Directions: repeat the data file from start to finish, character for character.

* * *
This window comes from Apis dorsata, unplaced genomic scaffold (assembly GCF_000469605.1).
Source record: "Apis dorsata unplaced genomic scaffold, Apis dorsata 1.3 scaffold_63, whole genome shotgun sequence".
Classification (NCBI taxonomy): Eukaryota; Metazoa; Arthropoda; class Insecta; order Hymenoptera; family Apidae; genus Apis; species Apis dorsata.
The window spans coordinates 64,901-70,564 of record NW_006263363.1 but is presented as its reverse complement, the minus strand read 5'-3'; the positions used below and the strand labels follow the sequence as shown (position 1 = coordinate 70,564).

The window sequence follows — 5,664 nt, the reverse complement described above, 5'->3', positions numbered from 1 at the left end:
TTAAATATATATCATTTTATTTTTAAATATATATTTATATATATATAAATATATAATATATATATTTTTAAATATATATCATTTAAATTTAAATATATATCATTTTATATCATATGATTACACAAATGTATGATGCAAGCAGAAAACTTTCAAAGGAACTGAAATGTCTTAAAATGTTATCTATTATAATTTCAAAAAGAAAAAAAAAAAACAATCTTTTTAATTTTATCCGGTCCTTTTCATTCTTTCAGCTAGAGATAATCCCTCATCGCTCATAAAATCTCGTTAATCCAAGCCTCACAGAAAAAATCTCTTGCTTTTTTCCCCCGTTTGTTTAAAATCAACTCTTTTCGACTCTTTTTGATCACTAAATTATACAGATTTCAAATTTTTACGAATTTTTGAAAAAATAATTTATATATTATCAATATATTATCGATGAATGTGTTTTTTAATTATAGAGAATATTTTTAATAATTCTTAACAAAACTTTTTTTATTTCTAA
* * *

This window comes from Apis dorsata, unplaced genomic scaffold (assembly GCF_000469605.1).
Source record: "Apis dorsata unplaced genomic scaffold, Apis dorsata 1.3 scaffold_63, whole genome shotgun sequence".
Classification (NCBI taxonomy): Eukaryota; Metazoa; Arthropoda; class Insecta; order Hymenoptera; family Apidae; genus Apis; species Apis dorsata.
The window spans coordinates 64,901-70,564 of record NW_006263363.1 but is presented as its reverse complement, the minus strand read 5'-3'; the positions used below and the strand labels follow the sequence as shown (position 1 = coordinate 70,564).

The window sequence follows — 5,664 nt, the reverse complement described above, 5'->3', positions numbered from 1 at the left end:
TTAAATATATATCATTTTATTTTTAAATATATATTTATATATATATAAATATATAATATATATATTTTTAAATATATATCATTTAAATTTAAATATATATCATTTTATATCATATGATTACACAAATGTATGATGCAAGCAGAAAACTTTCAAAGGAACTGAAATGTCTTAAAATGTTATCTATTATAATTTCAAAAAGAAAAAAAAAAAACAATCTTTTTAATTTTATCCGGTCCTTTTCATTCTTTCAGCTAGAGATAATCCCTCATCGCTCATAAAATCTCGTTAATCCAAGCCTCACAGAAAAAATCTCTTGCTTTTTTCCCCCGTTTGTTTAAAATCAACTCTTTTCGACTCTTTTTGATCACTAAATTATACAGATTTCAAATTTTTACGAATTTTTGAAAAAATAATTTATATATTATCAATATATTATCGATGAATGTGTTTTTTAATTATAGAGAATATTTTTAATAATTCTTAACAAAACTTTTTTTATTTCTAA